Educators continually think about how they can use the FL model to help students develop conceptual understanding and procedural fluency. Teachers use intentional content to maximize class time in order to adopt active student-centered learning methods and strategies.

Professional educators continuously observe their students, providing relevant feedback at all times as well as assessment of their work. Professional educators are reflective in their practice, interact with each other to improve the quality of their teaching, accept constructive criticism, and tolerate “controlled chaos in their classrooms.”

Step 1: Identify where the flipped learning model makes the most sense for your course

The following questions may help you identify a good place to start, whether you have designed your course around learning outcomes or by units:

In which class sessions do you currently have an in-class activity that you rarely have time to complete during class and requires the students to apply their knowledge and skills?

What concepts or topics do students struggle the most to understand, based on exam scores and/or assignment grades?

On what topics would students benefit from the opportunity to apply concepts under your expert guidance in the classroom?

Step 2: Spend class time engaging students in application activities with feedback

The crux of the issue is figuring out for your class how class time could be repurposed in ways that provide students with an appropriate level of challenge while leveraging your expertise as a coach or guide. There are many possibilities for infusing a class with collaborative learning experiences. All in all, it comes down to finding an approach that works best for your students and your course content. (To learn more: https://facultyinnovate.utexas.edu/how-flip-class-time)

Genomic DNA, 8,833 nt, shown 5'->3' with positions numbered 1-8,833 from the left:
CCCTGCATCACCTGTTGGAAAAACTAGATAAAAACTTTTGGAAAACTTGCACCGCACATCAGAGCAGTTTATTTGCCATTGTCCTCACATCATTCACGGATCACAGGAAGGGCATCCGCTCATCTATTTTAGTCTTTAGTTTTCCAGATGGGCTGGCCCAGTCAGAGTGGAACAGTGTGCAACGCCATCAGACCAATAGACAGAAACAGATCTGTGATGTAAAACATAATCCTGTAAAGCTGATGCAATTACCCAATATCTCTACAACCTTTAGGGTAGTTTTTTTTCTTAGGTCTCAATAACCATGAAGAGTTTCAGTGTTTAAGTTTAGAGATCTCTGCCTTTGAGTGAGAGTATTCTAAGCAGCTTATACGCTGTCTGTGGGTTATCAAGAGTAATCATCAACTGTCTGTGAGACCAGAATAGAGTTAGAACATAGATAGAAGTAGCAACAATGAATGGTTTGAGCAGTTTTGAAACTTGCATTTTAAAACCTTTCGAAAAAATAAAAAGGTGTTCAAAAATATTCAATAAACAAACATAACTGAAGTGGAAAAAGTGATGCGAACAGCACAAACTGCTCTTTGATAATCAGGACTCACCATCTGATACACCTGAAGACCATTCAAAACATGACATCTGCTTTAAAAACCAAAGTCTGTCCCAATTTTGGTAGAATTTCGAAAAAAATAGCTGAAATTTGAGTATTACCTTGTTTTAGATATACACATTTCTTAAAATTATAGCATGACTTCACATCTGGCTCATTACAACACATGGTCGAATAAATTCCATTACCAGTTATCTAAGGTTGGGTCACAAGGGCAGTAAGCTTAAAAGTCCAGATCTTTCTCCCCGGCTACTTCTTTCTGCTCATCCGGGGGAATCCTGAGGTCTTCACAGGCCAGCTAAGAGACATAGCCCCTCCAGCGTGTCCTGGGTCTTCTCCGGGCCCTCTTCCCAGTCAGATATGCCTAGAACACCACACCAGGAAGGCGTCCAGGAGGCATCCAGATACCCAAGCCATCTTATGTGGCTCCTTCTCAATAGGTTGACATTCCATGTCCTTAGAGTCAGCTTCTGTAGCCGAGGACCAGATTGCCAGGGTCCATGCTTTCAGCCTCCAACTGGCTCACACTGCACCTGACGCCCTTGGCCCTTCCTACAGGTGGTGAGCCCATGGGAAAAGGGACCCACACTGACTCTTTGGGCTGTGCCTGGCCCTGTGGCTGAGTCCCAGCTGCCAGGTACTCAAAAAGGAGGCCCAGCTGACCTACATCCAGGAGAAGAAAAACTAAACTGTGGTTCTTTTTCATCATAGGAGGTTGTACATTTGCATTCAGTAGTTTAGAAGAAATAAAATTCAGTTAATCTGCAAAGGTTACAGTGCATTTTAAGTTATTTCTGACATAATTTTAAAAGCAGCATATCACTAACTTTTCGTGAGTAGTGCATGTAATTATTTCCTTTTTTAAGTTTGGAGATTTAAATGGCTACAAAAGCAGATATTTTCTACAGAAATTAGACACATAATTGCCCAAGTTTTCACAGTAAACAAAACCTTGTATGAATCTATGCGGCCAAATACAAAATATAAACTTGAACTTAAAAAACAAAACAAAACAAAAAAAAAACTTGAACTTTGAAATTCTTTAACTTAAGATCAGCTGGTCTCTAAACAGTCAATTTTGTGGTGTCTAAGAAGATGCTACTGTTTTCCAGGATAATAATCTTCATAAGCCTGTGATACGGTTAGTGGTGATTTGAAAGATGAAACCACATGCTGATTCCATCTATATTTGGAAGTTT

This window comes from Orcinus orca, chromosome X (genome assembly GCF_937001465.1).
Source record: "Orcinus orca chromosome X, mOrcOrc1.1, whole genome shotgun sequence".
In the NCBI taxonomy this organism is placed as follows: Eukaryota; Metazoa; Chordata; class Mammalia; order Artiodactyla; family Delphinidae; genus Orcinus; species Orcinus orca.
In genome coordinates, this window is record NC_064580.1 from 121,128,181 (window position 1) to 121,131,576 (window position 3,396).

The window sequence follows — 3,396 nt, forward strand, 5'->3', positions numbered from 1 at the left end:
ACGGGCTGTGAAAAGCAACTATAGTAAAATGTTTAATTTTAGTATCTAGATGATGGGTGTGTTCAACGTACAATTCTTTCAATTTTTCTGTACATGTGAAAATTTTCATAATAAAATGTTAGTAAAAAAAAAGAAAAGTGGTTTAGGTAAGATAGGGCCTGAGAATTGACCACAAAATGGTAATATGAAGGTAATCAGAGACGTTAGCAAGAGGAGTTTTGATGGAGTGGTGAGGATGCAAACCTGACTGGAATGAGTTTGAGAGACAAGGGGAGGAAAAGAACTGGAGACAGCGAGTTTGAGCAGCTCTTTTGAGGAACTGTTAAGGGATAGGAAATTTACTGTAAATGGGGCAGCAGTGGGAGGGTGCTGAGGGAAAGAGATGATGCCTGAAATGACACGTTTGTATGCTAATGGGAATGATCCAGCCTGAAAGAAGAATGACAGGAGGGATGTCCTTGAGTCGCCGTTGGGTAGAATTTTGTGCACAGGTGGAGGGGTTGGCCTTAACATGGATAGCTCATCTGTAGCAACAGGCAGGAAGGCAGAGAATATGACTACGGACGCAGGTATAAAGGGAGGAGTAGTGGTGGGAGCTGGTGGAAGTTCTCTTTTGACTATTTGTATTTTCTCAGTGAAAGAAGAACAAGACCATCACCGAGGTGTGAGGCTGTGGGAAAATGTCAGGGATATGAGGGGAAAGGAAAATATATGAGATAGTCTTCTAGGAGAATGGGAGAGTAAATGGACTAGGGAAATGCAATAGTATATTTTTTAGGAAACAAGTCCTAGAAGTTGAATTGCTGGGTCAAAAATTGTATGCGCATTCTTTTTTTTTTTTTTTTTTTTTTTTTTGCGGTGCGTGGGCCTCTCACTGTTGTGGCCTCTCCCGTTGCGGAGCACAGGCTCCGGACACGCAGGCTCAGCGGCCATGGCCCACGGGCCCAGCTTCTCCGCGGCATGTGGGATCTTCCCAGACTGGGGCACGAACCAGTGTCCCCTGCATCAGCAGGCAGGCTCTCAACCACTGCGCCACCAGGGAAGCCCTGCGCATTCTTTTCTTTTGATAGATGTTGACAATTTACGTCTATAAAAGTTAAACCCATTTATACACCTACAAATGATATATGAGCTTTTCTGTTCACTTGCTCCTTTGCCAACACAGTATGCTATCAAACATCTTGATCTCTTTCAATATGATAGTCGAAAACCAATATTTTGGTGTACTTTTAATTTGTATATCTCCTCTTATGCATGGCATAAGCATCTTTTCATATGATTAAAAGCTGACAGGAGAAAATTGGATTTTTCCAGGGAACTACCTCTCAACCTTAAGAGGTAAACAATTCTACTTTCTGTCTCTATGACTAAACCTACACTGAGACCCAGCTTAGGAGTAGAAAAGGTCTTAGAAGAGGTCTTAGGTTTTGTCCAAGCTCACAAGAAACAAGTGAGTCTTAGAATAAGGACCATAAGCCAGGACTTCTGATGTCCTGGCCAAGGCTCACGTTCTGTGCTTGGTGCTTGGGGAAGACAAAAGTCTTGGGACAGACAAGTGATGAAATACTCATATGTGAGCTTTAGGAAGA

Step 3: Clarify connections between inside and outside of class learning

The point of the Flipped Learning model is to move the application-oriented “homework” into the classroom and to move the “lecture” to before class. Here are a few questions to get you started in this process:

What do I want my students to know and be able to do as a result of completing this sequence of the course? 

How does it fit into the bigger picture of the unit and course?

What part of the current “homework assignment” could be moved inside of class to help students practice applying the content? 

What in-class learning activity is being rushed because there is currently not enough time to do it well?

What practice do students need inside of class to prepare them for the larger assignment that will be completed after class? 

Will students make the connection between what is happening inside of class and the assignment they are working on after class?

What content do students need to know before class to successfully engage in the learning activity during class?